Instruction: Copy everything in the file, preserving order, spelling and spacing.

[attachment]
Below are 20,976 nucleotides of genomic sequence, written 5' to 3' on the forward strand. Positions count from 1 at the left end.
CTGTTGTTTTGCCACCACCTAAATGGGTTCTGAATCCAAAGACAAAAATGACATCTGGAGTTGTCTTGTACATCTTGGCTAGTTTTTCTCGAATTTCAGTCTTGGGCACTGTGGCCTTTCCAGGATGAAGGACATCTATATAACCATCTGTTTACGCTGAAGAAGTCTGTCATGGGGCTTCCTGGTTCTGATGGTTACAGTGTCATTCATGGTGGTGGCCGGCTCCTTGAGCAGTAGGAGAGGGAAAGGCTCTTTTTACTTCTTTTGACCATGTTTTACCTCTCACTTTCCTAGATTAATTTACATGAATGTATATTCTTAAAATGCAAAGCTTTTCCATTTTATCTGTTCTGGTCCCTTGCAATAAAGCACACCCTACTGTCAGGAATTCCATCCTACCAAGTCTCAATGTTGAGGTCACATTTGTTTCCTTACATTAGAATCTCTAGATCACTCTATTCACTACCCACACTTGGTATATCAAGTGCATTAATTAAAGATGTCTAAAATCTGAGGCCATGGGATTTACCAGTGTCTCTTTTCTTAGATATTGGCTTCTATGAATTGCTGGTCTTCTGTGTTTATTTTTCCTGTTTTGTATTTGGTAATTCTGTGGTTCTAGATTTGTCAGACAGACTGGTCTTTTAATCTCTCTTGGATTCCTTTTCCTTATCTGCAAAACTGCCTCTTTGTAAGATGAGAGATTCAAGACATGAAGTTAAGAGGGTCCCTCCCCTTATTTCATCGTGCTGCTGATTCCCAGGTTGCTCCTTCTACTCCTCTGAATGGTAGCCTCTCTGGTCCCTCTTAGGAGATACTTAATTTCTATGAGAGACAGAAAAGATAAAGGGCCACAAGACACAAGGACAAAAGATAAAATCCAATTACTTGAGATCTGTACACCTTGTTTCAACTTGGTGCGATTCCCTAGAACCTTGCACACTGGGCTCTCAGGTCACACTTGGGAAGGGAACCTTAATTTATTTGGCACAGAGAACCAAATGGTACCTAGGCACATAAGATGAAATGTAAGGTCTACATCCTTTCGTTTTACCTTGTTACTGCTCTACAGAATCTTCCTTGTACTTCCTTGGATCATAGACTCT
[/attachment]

Below are 20,976 nucleotides of genomic sequence, written 5' to 3' on the forward strand. Positions count from 1 at the left end.
CTGTTGTTTTGCCACCACCTAAATGGGTTCTGAATCCAAAGACAAAAATGACATCTGGAGTTGTCTTGTACATCTTGGCTAGTTTTTCTCGAATTTCAGTCTTGGGCACTGTGGCCTTTCCAGGATGAAGGACATCTATATAACCATCTGTTTACGCTGAAGAAGTCTGTCATGGGGCTTCCTGGTTCTGATGGTTACAGTGTCATTCATGGTGGTGGCCGGCTCCTTGAGCAGTAGGAGAGGGAAAGGCTCTTTTTACTTCTTTTGACCATGTTTTACCTCTCACTTTCCTAGATTAATTTACATGAATGTATATTCTTAAAATGCAAAGCTTTTCCATTTTATCTGTTCTGGTCCCTTGCAATAAAGCACACCCTACTGTCAGGAATTCCATCCTACCAAGTCTCAATGTTGAGGTCACATTTGTTTCCTTACATTAGAATCTCTAGATCACTCTATTCACTACCCACACTTGGTATATCAAGTGCATTAATTAAAGATGTCTAAAATCTGAGGCCATGGGATTTACCAGTGTCTCTTTTCTTAGATATTGGCTTCTATGAATTGCTGGTCTTCTGTGTTTATTTTTCCTGTTTTGTATTTGGTAATTCTGTGGTTCTAGATTTGTCAGACAGACTGGTCTTTTAATCTCTCTTGGATTCCTTTTCCTTATCTGCAAAACTGCCTCTTTGTAAGATGAGAGATTCAAGACATGAAGTTAAGAGGGTCCCTCCCCTTATTTCATCGTGCTGCTGATTCCCAGGTTGCTCCTTCTACTCCTCTGAATGGTAGCCTCTCTGGTCCCTCTTAGGAGATACTTAATTTCTATGAGAGACAGAAAAGATAAAGGGCCACAAGACACAAGGACAAAAGATAAAATCCAATTACTTGAGATCTGTACACCTTGTTTCAACTTGGTGCGATTCCCTAGAACCTTGCACACTGGGCTCTCAGGTCACACTTGGGAAGGGAACCTTAATTTATTTGGCACAGAGAACCAAATGGTACCTAGGCACATAAGATGAAATGTAAGGTCTACATCCTTTCGTTTTACCTTGTTACTGCTCTACAGAATCTTCCTTGTACTTCCTTGGATCATAGACTCT